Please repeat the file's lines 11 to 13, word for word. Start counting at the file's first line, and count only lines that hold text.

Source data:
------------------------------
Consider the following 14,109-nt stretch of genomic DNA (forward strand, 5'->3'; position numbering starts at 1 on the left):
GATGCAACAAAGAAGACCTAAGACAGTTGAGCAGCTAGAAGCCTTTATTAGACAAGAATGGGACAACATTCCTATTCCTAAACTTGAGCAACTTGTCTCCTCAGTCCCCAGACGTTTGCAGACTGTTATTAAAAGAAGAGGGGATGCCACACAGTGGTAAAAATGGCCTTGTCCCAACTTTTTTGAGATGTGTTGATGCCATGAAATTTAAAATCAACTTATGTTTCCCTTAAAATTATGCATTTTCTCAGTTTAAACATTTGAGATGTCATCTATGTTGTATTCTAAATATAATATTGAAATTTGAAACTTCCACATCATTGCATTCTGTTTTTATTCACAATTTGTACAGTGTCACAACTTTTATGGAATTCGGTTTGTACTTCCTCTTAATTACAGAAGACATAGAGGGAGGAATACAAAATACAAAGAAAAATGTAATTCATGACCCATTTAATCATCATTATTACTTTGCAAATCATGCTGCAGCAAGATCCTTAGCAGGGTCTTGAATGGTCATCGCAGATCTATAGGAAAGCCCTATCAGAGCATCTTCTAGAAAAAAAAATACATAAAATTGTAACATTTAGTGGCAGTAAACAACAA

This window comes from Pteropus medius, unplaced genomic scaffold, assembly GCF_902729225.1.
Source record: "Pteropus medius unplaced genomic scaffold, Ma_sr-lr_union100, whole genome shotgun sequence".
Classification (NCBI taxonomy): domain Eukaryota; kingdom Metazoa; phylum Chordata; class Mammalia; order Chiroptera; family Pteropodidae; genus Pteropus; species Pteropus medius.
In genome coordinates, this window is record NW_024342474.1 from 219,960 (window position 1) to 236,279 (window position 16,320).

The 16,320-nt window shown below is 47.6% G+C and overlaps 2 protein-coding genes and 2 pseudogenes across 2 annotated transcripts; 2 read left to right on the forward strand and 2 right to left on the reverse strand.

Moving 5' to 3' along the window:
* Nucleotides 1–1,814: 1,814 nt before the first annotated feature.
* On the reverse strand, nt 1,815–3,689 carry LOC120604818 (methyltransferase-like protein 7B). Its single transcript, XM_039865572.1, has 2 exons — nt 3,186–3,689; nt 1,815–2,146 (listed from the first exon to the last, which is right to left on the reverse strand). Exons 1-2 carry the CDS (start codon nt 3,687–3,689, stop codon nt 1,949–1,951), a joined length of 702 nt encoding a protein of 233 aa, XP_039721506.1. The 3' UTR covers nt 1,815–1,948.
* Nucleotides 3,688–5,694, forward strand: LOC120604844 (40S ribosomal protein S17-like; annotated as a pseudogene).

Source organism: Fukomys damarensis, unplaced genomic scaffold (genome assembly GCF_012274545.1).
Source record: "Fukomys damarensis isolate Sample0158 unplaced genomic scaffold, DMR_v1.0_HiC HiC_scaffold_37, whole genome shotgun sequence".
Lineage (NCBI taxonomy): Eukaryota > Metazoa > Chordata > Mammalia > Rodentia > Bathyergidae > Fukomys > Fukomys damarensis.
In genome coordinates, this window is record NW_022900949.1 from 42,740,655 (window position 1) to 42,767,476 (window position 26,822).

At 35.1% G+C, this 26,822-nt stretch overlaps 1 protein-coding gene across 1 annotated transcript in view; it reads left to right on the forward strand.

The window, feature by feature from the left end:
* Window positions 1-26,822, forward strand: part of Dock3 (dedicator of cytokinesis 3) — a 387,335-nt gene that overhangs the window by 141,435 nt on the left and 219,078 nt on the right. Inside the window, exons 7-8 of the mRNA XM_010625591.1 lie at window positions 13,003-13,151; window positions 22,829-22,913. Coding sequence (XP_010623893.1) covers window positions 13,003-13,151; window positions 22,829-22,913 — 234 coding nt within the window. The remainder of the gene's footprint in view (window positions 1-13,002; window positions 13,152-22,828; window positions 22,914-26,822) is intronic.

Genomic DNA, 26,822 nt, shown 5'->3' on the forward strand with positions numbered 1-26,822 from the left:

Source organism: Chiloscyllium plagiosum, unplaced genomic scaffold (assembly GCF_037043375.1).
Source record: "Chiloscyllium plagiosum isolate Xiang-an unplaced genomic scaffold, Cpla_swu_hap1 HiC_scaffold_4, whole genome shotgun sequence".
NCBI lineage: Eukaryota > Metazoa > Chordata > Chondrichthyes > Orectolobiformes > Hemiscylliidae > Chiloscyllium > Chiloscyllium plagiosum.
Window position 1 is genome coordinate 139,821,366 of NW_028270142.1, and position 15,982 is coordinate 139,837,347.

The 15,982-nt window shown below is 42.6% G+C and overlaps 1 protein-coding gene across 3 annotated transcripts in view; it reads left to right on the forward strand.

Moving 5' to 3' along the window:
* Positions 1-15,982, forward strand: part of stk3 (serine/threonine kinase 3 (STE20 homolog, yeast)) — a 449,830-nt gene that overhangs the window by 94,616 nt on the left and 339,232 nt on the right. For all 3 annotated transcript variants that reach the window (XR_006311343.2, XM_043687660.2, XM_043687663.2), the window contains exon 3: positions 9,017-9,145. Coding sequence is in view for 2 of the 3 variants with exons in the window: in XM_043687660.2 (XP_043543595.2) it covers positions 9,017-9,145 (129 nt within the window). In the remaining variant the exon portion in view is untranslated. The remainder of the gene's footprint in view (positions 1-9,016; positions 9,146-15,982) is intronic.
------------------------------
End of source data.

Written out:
* Nucleotides 3,688–5,694, forward strand: LOC120604844 (40S ribosomal protein S17-like; annotated as a pseudogene).

Source organism: Fukomys damarensis, unplaced genomic scaffold (genome assembly GCF_012274545.1).
Source record: "Fukomys damarensis isolate Sample0158 unplaced genomic scaffold, DMR_v1.0_HiC HiC_scaffold_37, whole genome shotgun sequence".